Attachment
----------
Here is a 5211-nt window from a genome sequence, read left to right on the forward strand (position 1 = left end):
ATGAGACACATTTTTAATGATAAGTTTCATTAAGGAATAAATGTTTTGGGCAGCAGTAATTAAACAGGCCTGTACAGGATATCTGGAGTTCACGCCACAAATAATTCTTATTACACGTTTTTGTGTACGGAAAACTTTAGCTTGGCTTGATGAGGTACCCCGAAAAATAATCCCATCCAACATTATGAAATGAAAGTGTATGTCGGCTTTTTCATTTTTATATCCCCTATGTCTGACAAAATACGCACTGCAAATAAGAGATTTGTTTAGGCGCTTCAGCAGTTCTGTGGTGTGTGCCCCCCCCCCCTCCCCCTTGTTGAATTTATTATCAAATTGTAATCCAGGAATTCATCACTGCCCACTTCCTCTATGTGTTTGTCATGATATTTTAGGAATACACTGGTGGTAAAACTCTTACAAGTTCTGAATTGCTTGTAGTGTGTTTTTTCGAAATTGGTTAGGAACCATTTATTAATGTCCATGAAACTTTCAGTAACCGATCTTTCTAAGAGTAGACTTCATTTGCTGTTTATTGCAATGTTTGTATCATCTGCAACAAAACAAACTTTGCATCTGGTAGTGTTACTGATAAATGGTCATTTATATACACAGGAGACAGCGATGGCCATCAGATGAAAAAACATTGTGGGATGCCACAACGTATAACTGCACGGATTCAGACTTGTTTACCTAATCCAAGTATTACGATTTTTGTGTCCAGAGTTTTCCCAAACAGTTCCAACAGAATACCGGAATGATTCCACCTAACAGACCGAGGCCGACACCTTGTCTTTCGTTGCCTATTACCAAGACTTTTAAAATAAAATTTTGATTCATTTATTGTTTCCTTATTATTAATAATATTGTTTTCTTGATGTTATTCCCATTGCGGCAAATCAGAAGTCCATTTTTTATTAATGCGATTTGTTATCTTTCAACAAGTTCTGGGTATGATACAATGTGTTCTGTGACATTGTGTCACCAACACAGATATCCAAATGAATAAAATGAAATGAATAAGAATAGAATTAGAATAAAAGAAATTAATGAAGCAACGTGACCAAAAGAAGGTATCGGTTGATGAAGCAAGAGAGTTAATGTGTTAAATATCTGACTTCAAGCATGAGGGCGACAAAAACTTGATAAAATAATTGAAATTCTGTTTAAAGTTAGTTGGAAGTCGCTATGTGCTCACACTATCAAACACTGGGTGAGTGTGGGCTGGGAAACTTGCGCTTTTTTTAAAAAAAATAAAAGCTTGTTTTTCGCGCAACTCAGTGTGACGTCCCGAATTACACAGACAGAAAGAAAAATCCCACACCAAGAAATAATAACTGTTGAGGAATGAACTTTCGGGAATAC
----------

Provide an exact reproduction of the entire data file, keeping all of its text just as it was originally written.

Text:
Here is a 5211-nt window from a genome sequence, read left to right on the forward strand (position 1 = left end):
ATGAGACACATTTTTAATGATAAGTTTCATTAAGGAATAAATGTTTTGGGCAGCAGTAATTAAACAGGCCTGTACAGGATATCTGGAGTTCACGCCACAAATAATTCTTATTACACGTTTTTGTGTACGGAAAACTTTAGCTTGGCTTGATGAGGTACCCCGAAAAATAATCCCATCCAACATTATGAAATGAAAGTGTATGTCGGCTTTTTCATTTTTATATCCCCTATGTCTGACAAAATACGCACTGCAAATAAGAGATTTGTTTAGGCGCTTCAGCAGTTCTGTGGTGTGTGCCCCCCCCCCCTCCCCCTTGTTGAATTTATTATCAAATTGTAATCCAGGAATTCATCACTGCCCACTTCCTCTATGTGTTTGTCATGATATTTTAGGAATACACTGGTGGTAAAACTCTTACAAGTTCTGAATTGCTTGTAGTGTGTTTTTTCGAAATTGGTTAGGAACCATTTATTAATGTCCATGAAACTTTCAGTAACCGATCTTTCTAAGAGTAGACTTCATTTGCTGTTTATTGCAATGTTTGTATCATCTGCAACAAAACAAACTTTGCATCTGGTAGTGTTACTGATAAATGGTCATTTATATACACAGGAGACAGCGATGGCCATCAGATGAAAAAACATTGTGGGATGCCACAACGTATAACTGCACGGATTCAGACTTGTTTACCTAATCCAAGTATTACGATTTTTGTGTCCAGAGTTTTCCCAAACAGTTCCAACAGAATACCGGAATGATTCCACCTAACAGACCGAGGCCGACACCTTGTCTTTCGTTGCCTATTACCAAGACTTTTAAAATAAAATTTTGATTCATTTATTGTTTCCTTATTATTAATAATATTGTTTTCTTGATGTTATTCCCATTGCGGCAAATCAGAAGTCCATTTTTTATTAATGCGATTTGTTATCTTTCAACAAGTTCTGGGTATGATACAATGTGTTCTGTGACATTGTGTCACCAACACAGATATCCAAATGAATAAAATGAAATGAATAAGAATAGAATTAGAATAAAAGAAATTAATGAAGCAACGTGACCAAAAGAAGGTATCGGTTGATGAAGCAAGAGAGTTAATGTGTTAAATATCTGACTTCAAGCATGAGGGCGACAAAAACTTGATAAAATAATTGAAATTCTGTTTAAAGTTAGTTGGAAGTCGCTATGTGCTCACACTATCAAACACTGGGTGAGTGTGGGCTGGGAAACTTGCGCTTTTTTTAAAAAAAATAAAAGCTTGTTTTTCGCGCAACTCAGTGTGACGTCCCGAATTACACAGACAGAAAGAAAAATCCCACACCAAGAAATAATAACTGTTGAGGAATGAACTTTCGGGAATAC